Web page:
Re-energizing the community

There’s never been a better time to get involved in local health and social care services, and what’s even better is that it’s never been easier!

I was at a relaunch event for our local community membership group Accord recently.  If you haven’t already heard of Accord it’s a scheme that has been around since 2009 to give people the chance to feed back their views on health and social care services in North East Lincolnshire. Over 2,500 people have signed up to receive information about topics they’re interested in, such as diabetes care, complete questionnaires about services or feed back their experiences of care. All comments are fed directly to North East Lincolnshire Clinical Commissioning Group and used to make real and lasting changes to services.

You might be thinking “Like what?” and if I was a member of the public who wasn’t already a member I’d probably be thinking the same thing. But I read about some of Accord’s achievements on its new website, such as the carers’ support service and its contribution to the NHS which really highlighted how Accord can improve local care.

But we’re all busy people, so why should you join Accord and how will you find the time to get involved and have your say? At the event we heard about Accord’s new structure and its new Suits You scheme which gives people like you more flexibility and choice so you can get involved as much or as little as you like.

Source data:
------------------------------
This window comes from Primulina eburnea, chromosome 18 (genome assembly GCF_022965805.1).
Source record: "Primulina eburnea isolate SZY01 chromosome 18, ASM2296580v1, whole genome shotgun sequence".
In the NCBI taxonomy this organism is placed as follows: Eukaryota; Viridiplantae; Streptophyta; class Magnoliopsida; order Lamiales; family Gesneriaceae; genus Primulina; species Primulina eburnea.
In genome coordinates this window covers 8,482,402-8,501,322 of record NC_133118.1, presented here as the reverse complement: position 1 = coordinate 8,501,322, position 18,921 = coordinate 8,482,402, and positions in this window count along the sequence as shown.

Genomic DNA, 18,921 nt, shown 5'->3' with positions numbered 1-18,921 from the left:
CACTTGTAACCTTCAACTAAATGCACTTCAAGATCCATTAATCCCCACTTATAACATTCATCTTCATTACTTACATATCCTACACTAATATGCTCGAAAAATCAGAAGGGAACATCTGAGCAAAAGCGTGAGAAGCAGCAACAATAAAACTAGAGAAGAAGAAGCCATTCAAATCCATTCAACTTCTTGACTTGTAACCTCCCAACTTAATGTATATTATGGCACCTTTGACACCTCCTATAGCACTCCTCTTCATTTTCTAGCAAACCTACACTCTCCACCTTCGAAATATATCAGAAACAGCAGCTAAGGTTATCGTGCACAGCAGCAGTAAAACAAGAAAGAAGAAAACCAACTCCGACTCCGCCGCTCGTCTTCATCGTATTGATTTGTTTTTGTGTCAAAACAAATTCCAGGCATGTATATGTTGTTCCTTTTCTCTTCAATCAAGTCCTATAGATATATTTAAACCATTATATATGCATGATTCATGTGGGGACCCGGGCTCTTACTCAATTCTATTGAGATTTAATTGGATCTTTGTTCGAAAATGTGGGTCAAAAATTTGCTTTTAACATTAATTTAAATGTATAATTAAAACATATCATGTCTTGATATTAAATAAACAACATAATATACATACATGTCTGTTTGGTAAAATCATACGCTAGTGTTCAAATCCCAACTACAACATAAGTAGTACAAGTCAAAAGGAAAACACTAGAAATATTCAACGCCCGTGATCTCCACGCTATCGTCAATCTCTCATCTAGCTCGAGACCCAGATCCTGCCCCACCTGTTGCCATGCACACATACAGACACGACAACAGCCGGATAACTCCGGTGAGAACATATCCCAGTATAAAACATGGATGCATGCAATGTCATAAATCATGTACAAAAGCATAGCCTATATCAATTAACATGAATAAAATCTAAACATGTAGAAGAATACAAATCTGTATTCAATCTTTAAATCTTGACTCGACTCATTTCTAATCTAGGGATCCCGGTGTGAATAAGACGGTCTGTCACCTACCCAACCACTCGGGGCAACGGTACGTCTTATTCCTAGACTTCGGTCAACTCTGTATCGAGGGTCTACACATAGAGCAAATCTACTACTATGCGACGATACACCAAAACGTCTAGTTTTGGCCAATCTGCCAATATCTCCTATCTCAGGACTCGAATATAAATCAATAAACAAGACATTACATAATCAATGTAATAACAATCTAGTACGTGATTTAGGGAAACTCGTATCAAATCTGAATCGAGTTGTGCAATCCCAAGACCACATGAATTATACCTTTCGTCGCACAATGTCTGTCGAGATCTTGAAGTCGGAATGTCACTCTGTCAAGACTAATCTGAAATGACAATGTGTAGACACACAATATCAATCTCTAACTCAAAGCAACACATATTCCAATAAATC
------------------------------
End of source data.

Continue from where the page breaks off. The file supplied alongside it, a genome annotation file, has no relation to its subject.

Accord is planning to make better use of technology and wants to use online forums or texting as a means for people to feed back, and there are different roles for people who want to be more proactive and talk to people face to face. It’s all outlined on Accord’s new website You can also keep up to date with Accord on Twitter or Facebook

I can honestly say there was a real buzz in the room at the launch and confidence that, while health and social care services are under increasing pressure, we can create better services with real community engagement. Our Chair Mark Webb hit the nail on the head when he said “Community involvement is here today and is here to stay.”

Anne Hames
Community Forum Chair

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